Sandy Wylie
Guest

I believe Bishop Jones couldn’t be any more on target with his comments. He speaks for a great many of us. There was a time in the UMC when comments such as his would have met with resounding approval, but sadly we are past that point.

Kevin
Guest
“But there is a tactical reason to welcome them. When Western countries mistreat and reject Muslims, it becomes a recruiting tool and propaganda weapon for our enemies. I am deeply disappointed that so many governors (including those of Kansas and Nebraska where I serve) have rejected the idea of receiving refugees. They are pandering to our worst fears and failing to lead us to be our best selves as a nation. They are making a strategic mistake and giving aid to our enemies. ” This is little more than an Obama talking point without factual foundation. Everything we do encourages… Read more »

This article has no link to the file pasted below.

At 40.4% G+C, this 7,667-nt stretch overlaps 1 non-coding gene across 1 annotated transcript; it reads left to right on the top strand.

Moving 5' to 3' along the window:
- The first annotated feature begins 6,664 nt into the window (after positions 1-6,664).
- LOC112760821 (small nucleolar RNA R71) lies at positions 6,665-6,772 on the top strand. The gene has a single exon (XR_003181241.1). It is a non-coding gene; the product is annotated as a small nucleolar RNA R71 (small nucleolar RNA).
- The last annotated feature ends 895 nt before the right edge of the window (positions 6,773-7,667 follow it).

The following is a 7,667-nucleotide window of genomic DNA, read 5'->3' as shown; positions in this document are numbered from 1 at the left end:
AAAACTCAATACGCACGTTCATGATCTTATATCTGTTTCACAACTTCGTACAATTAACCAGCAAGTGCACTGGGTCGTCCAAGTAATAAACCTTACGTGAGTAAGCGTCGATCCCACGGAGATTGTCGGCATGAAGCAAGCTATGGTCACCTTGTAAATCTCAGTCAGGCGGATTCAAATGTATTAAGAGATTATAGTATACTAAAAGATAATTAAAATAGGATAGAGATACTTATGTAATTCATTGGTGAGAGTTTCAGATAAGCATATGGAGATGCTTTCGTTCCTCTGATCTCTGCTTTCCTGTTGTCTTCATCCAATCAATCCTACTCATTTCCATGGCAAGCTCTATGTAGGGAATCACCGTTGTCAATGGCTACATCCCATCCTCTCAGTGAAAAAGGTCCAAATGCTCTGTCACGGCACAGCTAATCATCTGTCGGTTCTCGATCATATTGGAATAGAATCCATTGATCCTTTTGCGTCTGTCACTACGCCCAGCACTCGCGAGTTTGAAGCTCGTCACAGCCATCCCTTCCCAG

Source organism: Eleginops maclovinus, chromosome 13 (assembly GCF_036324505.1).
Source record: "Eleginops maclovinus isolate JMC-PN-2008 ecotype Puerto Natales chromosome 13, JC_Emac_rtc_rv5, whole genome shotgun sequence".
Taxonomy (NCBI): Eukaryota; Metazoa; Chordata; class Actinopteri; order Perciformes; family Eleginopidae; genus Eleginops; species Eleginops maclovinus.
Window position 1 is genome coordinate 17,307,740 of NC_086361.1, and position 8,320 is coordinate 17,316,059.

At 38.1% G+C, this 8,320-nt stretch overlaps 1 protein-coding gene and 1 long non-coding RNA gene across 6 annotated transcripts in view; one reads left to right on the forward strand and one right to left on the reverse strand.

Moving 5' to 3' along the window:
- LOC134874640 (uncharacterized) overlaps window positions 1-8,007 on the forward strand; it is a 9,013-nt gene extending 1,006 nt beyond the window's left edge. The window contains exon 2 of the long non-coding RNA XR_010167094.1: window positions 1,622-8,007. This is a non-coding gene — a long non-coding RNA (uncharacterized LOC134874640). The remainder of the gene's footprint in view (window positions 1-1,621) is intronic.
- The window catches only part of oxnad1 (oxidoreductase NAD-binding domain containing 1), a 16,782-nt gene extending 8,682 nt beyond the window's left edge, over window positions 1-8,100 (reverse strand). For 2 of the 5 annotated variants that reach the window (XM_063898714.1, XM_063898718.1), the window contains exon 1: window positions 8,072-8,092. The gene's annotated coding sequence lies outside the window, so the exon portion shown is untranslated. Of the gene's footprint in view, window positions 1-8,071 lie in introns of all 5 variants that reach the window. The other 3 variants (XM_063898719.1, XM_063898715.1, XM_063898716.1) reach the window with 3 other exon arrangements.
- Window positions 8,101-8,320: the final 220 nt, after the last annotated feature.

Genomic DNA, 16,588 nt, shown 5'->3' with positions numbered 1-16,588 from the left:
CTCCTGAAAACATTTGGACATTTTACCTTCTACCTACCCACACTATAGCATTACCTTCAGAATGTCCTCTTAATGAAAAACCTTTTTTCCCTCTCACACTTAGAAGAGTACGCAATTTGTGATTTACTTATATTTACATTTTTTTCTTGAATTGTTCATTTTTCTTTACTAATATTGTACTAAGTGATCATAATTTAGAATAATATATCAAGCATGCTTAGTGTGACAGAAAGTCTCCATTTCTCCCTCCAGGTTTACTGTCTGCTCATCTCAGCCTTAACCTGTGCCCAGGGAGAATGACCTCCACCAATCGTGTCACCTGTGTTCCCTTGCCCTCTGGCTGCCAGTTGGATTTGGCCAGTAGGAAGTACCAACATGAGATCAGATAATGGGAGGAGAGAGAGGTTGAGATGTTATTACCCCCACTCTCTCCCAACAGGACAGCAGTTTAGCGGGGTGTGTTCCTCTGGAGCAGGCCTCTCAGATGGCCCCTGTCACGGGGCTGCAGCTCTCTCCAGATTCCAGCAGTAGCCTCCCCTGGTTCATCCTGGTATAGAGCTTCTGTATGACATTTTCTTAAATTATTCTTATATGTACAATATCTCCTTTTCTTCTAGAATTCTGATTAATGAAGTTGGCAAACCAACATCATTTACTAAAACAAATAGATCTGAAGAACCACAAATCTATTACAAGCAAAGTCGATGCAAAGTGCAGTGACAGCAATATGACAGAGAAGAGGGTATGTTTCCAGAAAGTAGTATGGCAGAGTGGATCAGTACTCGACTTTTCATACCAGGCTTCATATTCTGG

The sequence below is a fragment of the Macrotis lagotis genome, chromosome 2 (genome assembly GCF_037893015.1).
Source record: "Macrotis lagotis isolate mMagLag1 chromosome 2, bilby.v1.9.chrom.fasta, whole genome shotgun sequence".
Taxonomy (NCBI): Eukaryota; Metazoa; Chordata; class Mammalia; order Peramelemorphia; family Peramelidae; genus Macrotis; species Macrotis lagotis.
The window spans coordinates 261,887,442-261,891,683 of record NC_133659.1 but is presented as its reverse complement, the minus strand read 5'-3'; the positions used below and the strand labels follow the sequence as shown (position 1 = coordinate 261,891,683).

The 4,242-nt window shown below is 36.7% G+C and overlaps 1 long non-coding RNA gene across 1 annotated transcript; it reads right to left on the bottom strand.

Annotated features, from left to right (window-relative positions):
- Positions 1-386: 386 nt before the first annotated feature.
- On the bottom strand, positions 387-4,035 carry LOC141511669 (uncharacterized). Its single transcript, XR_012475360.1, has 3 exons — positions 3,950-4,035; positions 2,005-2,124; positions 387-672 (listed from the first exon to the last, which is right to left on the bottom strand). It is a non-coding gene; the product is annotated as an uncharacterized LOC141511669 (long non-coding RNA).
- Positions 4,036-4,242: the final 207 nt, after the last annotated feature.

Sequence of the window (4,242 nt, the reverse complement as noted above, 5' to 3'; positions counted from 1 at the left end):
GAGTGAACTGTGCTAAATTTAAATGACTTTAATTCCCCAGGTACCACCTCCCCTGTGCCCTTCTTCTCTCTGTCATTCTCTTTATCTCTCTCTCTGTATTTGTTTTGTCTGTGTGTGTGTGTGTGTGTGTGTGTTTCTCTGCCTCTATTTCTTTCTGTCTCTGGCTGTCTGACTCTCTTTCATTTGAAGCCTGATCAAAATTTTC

Keith A. Jenkins
Guest
Kevin, Terrorist groups like Daesh (ISIS/ISIL) are able to radicalize and recruit impressionable, marginalized young people all over the world by convincing them that the West is the enemy, and America is the head of the snake. Every time we live up/down to their description of us, their anti-Western propaganda gains a greater ring of truth to these potential recruits. I guarantee you, the words of various America governors and GOP presidential candidates–some only cautious, but others hateful–are echoing across the Internet right now in Daesh recruitment videos, and young people are being convinced to sign up in the battle… Read more »